Likewise, the Saudis and other Gulf Arabs would fear that if Iran were allowed to dominate Iraq, it would use Iraqi territory as a base (and Arab Iraqis as agents) to expand its influence, stoke internal unrest, and intimidate them and other Sunni-dominated Arab states such as Jordan and Egypt. In the past, we have consistently seen that when our Gulf Arab allies feel threatened by Iran and fear that the United States is not adequately protecting them, they generally overreact and take aggressive actions themselves. In many cases, like the Gulf Cooperation Council (GCC) intervention in Yemen since 2015, they lack the capability to execute the missions they take on, making the situation far worse, rather than better. Especially at this moment, when it is so important to American interests that Saudi Arabia and other Arab states concentrate their resources and energy on domestic reforms, we cannot afford to create potentially ruinous external distractions.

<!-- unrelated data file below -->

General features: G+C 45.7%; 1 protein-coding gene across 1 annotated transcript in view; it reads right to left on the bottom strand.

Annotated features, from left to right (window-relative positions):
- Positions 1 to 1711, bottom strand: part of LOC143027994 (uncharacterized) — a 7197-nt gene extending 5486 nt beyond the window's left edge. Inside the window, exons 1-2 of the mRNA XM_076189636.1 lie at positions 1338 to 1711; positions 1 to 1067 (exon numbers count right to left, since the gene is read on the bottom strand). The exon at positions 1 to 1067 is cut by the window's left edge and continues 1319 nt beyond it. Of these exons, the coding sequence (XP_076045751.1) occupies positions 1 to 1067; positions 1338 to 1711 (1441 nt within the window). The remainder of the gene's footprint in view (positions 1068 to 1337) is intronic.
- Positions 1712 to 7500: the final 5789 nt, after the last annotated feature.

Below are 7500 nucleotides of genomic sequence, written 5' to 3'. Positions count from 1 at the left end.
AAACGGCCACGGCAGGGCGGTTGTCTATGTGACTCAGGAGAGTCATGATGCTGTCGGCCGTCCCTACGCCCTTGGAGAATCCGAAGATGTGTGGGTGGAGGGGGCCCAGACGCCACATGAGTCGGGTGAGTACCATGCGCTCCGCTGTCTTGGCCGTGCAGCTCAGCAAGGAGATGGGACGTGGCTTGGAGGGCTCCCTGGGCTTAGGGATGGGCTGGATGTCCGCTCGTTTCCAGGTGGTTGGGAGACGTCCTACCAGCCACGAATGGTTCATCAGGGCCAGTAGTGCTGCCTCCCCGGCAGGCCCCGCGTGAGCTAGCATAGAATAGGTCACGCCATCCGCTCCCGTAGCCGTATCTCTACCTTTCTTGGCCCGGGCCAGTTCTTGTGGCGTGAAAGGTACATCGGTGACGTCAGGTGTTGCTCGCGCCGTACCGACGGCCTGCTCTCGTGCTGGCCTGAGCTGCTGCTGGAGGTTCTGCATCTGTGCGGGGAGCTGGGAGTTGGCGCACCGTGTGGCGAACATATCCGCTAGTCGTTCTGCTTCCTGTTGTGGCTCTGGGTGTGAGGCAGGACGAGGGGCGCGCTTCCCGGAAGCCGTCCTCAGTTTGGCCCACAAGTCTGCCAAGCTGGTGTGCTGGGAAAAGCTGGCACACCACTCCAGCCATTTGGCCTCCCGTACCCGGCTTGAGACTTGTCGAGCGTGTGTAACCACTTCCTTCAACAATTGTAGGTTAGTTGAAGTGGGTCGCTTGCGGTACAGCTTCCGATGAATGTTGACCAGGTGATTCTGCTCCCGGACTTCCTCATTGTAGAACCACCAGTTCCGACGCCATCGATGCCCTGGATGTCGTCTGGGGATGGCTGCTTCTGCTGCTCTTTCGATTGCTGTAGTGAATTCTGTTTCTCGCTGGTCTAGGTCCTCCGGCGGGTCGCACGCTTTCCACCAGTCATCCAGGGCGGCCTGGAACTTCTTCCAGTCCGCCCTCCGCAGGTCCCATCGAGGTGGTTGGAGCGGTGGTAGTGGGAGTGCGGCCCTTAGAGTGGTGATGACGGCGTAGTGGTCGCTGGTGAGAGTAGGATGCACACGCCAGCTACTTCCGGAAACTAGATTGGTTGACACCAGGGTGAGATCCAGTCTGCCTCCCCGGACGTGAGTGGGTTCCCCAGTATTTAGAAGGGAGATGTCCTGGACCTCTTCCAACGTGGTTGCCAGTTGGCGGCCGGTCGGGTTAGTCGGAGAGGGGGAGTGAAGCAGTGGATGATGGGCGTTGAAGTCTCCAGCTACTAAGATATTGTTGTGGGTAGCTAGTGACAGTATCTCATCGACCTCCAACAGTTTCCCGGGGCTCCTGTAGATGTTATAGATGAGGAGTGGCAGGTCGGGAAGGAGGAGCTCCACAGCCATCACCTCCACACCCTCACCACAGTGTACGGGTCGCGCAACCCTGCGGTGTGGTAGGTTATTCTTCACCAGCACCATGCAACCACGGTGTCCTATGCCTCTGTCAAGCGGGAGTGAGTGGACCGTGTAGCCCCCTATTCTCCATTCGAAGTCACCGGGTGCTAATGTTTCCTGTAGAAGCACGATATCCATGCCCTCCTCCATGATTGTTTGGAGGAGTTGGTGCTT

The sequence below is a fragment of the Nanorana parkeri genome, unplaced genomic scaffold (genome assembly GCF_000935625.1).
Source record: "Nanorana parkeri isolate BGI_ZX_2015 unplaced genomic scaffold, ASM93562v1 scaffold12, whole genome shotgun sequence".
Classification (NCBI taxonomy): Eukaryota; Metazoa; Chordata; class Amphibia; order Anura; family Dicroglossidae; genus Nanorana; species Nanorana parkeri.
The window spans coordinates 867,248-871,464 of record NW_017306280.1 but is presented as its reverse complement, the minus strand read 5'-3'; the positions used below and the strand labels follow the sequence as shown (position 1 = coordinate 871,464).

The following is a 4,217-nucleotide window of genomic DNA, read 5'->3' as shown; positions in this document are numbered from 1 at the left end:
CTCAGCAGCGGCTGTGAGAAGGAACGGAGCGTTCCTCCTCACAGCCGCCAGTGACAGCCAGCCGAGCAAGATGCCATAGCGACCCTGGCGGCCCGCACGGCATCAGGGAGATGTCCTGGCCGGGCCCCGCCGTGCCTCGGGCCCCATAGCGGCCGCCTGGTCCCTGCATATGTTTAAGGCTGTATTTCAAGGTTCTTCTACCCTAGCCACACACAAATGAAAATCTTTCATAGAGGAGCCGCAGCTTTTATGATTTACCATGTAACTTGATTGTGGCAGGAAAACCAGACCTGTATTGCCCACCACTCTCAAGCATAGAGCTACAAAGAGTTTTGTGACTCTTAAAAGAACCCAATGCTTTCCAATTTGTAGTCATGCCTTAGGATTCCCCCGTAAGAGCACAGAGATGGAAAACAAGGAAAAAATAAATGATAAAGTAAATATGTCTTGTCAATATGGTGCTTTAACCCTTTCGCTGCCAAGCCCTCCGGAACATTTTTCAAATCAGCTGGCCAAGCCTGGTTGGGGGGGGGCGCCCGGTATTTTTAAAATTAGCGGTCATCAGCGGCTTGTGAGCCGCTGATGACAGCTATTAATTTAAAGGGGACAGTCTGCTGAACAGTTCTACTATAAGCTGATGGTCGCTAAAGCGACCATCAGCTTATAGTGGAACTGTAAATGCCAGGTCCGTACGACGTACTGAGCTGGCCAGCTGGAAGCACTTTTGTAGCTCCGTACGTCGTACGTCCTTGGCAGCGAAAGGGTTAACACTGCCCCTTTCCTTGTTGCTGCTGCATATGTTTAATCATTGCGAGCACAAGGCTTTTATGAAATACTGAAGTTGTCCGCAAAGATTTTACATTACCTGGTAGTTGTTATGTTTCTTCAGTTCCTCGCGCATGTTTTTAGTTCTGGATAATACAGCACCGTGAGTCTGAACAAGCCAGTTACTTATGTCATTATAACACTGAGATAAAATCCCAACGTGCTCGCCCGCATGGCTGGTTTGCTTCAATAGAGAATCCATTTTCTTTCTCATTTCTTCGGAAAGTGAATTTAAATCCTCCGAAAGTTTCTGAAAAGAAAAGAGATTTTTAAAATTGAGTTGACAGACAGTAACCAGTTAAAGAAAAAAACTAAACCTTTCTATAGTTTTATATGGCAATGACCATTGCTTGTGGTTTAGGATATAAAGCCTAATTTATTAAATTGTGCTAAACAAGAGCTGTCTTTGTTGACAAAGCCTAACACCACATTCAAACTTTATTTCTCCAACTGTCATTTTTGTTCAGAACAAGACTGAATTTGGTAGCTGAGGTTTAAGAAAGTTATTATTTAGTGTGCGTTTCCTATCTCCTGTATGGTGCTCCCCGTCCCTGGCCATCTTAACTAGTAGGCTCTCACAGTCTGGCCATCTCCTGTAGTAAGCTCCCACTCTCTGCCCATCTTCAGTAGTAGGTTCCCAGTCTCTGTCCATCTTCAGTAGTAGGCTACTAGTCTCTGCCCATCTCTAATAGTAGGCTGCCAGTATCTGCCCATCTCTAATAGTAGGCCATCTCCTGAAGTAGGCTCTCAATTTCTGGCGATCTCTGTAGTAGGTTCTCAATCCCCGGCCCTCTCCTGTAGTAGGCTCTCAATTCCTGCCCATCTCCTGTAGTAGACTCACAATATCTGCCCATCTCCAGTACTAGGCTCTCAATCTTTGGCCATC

Walking away from Iraq to risk renewed internal conflict and/or Iranian domination could only be a tragic, and utterly unnecessary mistake for the United States, especially when we have just achieved so much and could use this opportunity to do so much more to secure American interests in the Middle East.
I am very fond of Winston Churchill’s famous quip that, “You can always count on Americans to do the right thing—after they’ve tried everything else.” In Iraq, haven’t we tried everything else? Isn’t it finally time to do the right thing?
— Kenneth M. Pollack is a resident scholar at the American Enterprise Institute.